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Energy Saving

Reduce Pollution by Using Ceiling Fans

The 500lb Gorilla in the room

Are you totally frustrated with the Hong Kong Government’s lack of action on air pollution? Do you think they should be moving faster and taking action now? Do you think they and big business are really doing all they can to reduce energy consumption to reduce the major cause of air pollution in Hong Kong, namely, local power companies burning coal. Do you attribute and put all the blame for pollution on the Hong Kong Government and big business?

Now ask your self this: Have you done all you can to reduce your own electricity consumption (see following
questions)? If the answer is no, then you are part of the pollution problem in Hong Kong.

  1. What percentage of lamps in your home are energy saving Compact Fluorescent Lamps (CFL)? (100/75/50/25/0 %)
  2. How much energy (watts) does a typical CFL consume? (200/100/50/20/10 watts)
  3. How many of your rooms have aircon units (split, wall etc)? (All/most/some/none)
  4. How much energy does a typical aircon unit consume? (50/100/300/2000 watts)
  5. At what room temperature do you normally set your aircon to? (20/22/25.5/27/30 DegC)
  6. Do you switch the aircon off every time you leave a room? (Always/most/some/never)
  7. What amount of time is your aircon on but no one is in the room? (100/75/50/25/0 %)
  8. How many of your rooms have you fitted ceiling fans? (All/most/some/none)

Some replies

A typical CFL in a room will rated at about 15 watts and this is equivalent to 80 watts for an inefficient incandescent lamp – therefore an excellent incentive to replace incandescents and save energy.

However, a typical aircon unit in a room when running can consume over 1500 watts – 100 times more energy than the Compact Fluorescent Lamp. Hence the aircon unit is the 500lb gorilla in the room that nobody is talking about.

Hint: Leaving an aircon running for 1 hour with no one in the room is equivalent to leaving the light on continuously for 4 days.

It puts things slightly in perspective doesn’t it!

The Problem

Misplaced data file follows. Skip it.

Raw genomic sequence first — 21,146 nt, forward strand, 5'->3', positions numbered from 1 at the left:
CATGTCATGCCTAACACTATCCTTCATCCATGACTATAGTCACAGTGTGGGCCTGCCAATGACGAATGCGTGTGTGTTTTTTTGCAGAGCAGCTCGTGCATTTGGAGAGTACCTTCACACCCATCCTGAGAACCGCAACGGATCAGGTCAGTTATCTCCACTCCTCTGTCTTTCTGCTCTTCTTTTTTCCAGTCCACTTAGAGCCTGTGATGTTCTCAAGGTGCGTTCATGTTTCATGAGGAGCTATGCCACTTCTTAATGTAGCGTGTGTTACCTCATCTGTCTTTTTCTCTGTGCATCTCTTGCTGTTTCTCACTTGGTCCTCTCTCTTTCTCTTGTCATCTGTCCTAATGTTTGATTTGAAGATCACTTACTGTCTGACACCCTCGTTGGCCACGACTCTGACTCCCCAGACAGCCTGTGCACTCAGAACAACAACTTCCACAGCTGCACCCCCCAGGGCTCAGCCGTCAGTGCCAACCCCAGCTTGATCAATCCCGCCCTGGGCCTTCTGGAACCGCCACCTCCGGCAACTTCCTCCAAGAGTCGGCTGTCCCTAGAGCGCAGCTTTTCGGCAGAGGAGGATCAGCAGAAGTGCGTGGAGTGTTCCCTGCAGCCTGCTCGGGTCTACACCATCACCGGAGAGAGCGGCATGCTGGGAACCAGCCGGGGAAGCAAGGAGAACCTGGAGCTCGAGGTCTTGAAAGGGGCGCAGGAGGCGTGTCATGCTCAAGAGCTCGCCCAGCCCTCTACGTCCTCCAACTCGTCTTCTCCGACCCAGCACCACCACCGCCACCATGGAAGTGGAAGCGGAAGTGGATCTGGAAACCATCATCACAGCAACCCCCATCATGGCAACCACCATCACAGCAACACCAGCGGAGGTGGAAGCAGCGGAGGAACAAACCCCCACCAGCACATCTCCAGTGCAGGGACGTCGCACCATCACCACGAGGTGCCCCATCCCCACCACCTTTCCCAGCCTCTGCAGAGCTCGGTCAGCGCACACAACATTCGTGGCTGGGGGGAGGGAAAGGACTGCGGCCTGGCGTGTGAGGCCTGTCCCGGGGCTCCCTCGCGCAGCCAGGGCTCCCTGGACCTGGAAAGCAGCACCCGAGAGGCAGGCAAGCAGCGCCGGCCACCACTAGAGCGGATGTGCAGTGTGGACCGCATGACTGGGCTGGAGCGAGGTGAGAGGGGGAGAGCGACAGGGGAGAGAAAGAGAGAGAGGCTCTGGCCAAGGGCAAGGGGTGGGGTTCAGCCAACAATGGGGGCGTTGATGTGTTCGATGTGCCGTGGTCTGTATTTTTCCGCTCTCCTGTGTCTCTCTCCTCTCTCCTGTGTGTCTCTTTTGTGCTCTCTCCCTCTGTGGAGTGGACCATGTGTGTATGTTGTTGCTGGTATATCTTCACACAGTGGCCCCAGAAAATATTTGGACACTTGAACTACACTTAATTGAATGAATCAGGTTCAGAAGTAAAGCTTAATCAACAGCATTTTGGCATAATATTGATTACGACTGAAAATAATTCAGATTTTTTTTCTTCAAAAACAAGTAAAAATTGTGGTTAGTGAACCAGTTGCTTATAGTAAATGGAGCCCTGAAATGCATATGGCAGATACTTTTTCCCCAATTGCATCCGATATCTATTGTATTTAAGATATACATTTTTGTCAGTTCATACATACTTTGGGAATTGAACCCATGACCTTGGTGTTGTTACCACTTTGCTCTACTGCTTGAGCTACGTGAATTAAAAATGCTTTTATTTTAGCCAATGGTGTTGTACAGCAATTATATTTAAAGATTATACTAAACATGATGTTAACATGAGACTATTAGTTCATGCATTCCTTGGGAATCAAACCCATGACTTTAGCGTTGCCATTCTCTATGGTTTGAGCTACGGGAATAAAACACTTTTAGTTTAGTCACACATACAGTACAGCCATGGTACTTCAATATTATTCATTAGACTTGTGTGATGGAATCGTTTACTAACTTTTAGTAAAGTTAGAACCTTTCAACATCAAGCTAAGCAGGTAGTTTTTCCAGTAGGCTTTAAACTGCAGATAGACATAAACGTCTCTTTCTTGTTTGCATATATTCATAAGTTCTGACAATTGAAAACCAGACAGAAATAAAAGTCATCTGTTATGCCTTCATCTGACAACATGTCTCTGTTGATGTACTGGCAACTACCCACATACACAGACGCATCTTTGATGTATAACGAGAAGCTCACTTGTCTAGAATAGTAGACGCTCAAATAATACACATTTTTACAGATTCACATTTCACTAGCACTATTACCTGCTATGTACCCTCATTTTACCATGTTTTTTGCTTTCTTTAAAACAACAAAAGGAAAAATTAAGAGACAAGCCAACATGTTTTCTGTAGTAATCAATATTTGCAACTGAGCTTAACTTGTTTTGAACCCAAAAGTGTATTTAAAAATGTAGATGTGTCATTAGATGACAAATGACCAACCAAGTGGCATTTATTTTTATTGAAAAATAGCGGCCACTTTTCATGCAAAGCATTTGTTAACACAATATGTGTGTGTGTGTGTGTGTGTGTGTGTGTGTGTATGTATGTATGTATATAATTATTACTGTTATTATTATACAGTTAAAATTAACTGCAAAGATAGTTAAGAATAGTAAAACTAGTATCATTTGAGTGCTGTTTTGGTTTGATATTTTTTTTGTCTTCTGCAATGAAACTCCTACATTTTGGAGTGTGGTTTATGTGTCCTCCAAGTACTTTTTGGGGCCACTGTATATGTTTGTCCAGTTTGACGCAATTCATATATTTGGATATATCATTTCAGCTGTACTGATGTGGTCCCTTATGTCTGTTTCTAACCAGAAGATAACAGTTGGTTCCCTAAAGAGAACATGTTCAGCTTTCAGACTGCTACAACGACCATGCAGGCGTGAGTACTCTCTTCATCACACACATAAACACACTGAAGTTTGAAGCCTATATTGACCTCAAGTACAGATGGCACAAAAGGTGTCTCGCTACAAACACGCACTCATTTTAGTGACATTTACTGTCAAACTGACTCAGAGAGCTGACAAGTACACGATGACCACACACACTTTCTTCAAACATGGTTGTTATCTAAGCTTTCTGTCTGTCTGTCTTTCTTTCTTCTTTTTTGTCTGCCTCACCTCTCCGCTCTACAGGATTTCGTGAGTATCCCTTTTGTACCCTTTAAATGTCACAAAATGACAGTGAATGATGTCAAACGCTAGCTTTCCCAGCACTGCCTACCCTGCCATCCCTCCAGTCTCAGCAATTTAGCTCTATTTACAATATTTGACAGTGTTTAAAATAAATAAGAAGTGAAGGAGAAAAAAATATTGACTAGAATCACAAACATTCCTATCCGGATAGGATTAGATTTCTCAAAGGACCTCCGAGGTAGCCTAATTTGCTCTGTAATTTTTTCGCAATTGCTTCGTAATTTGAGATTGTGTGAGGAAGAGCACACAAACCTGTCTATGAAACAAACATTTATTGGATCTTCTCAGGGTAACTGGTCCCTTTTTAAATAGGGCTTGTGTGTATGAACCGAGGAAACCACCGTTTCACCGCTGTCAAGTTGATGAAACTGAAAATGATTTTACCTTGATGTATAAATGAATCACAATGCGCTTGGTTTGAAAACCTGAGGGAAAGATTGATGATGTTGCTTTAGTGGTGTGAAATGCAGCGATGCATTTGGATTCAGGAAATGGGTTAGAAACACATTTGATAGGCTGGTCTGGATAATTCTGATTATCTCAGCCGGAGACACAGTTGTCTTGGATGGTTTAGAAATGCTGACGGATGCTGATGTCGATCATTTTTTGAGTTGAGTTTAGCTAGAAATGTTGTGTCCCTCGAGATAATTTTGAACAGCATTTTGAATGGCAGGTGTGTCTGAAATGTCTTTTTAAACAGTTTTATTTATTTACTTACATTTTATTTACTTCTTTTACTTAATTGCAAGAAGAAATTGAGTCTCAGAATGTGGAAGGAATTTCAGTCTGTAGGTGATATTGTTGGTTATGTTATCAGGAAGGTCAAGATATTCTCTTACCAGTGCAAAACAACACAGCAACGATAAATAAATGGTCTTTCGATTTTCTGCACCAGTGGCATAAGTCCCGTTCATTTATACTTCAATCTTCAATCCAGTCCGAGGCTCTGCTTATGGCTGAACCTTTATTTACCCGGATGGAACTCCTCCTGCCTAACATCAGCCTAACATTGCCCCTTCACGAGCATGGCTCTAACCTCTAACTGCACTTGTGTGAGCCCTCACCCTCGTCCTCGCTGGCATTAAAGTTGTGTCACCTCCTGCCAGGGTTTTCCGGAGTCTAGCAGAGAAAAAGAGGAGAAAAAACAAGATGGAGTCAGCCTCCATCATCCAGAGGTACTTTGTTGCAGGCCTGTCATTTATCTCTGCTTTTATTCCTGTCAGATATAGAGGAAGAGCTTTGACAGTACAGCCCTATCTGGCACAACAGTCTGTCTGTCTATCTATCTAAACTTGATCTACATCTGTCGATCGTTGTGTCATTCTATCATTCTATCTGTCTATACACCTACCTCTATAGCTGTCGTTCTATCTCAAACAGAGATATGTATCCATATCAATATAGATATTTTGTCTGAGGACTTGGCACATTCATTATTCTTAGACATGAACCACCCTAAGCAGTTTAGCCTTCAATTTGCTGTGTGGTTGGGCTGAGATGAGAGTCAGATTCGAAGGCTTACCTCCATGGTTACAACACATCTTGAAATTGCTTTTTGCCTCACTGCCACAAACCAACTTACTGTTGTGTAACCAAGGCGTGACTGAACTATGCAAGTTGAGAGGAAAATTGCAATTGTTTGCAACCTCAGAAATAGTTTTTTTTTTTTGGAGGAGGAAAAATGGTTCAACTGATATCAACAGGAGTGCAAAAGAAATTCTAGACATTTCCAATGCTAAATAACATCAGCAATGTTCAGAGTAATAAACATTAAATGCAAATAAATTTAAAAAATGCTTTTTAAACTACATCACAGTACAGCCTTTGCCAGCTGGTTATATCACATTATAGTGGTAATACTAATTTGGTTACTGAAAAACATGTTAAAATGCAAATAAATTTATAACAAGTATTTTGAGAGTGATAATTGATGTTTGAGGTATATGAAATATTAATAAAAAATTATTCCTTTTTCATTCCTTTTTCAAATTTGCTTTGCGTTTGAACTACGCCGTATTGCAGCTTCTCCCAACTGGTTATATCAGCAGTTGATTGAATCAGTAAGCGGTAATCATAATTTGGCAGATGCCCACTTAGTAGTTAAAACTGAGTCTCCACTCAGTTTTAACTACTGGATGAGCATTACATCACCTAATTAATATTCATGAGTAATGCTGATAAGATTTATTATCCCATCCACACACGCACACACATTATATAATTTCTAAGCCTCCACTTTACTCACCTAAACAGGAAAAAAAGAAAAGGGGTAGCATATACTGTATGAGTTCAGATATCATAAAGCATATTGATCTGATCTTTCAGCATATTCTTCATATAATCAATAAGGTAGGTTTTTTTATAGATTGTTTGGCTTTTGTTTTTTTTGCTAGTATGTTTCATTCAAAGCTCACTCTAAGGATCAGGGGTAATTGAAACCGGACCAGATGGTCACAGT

In the heat of summer we all need the aircon on – it is almost impossible to live comfortably without it. The question therefore is: how can we avoid or reduce this huge source of energy consumption?

The Potential Answer?

Studies (Florida)* have shown that using ceiling fans can potentially result in electricity savings of 14% per annum
for 1 DegC (approx) increase in the aircon thermostat setting and still provide good comfort levels.


Ceiling Fan Energy Savings

However, there is a catch (isn’t there always). The studys’ conclusion finds that the overall results, as far as energy
savings are concerned, are mixed. This was due to 2 main factors;

a. ceiling fans and aircon left running in unoccupied rooms
b. aircon setpoint not adjusted upwards.

The Possible Solution?

The Florida study also concludes that future work was required and hence the, ‘Spanking the 500lb Gorilla’ Project was
born. The objective of this project is to prove the hypothesis that a typical Hong Kong home’s electricity bill could be reduced by up to 30% with a payback target of approximately two years by using ceiling fans and a Smart Thermostat Controller system.

The Project in Action

Until recently, trying to do this has been expensive and complicated. The following shows the present setup and how
this can be achieved with minimum expense and simplicity using a presence detecting temperature control system.

Smart Thermostat Controller

  • room presence detection – PIR*
  • on/off and 3 speed control for wall panel type ceiling fans
  • on/off aircon control
  • tamper proof set points
  • auto or manual control and or timer controllable
  • standalone +/or network to Smart Metering

*PIR = Passive Infra Red Presence Detector Smart Thermostat system courtesy

Smart Thermostat Controller

The first system was installed mid April07 and to date (01Jul07) three rooms have now been completed. And so it was
with bated breath that the arrival of the power utilities bimonthly bill for May and June07 was anticipated (go figure).
The following shows the results so far ..

Power Utilities Bimonthly Bill

We can see that even with an uncompleted system, the energy savings are quite remarkable and on track for the
target of 30% reduction in overall electrical consumption.

And this has been achieved with no loss of comfort. In fact, the impression and feedback from family members has
been that the reduction in the use of aircon has made for a fresher, more healthy living environment.

The implications of this on Hong Kong’s present pollution (and energy policy) will be profound if many more people
install these systems.

It is beholden of each of us at Clear The Air and other activists to lead the way and to show that the power of change does not lie with government but with the people and that by maximizing our potential to save energy we can all have a direct
effect on the environment.

Mark Hunter MSc

Chair – Energy Committee, Clear The Air.

AmCham Energy Audit program

Doing our part to reduce pollution – Clear The Air project plan for

The American Chamber of Commerce in Hong Kong

AmCham Energy Audit program

Do you want results – now?

Turning the thermostat up one degree will save 3% on your energy bill and reduce the need to generate power from burning coal. Three more simple solutions are 1. Caulk, 2. Weatherstripping and 3. Demand Management.

Let’s start by doing our part to reduce pollution from electricity. Then take our experience and our new found education to our subsidiaries and suppliers in China.

Below are the steps following the best US management techniques to make sure the program is a success in both the short and long term – and is self sustaining.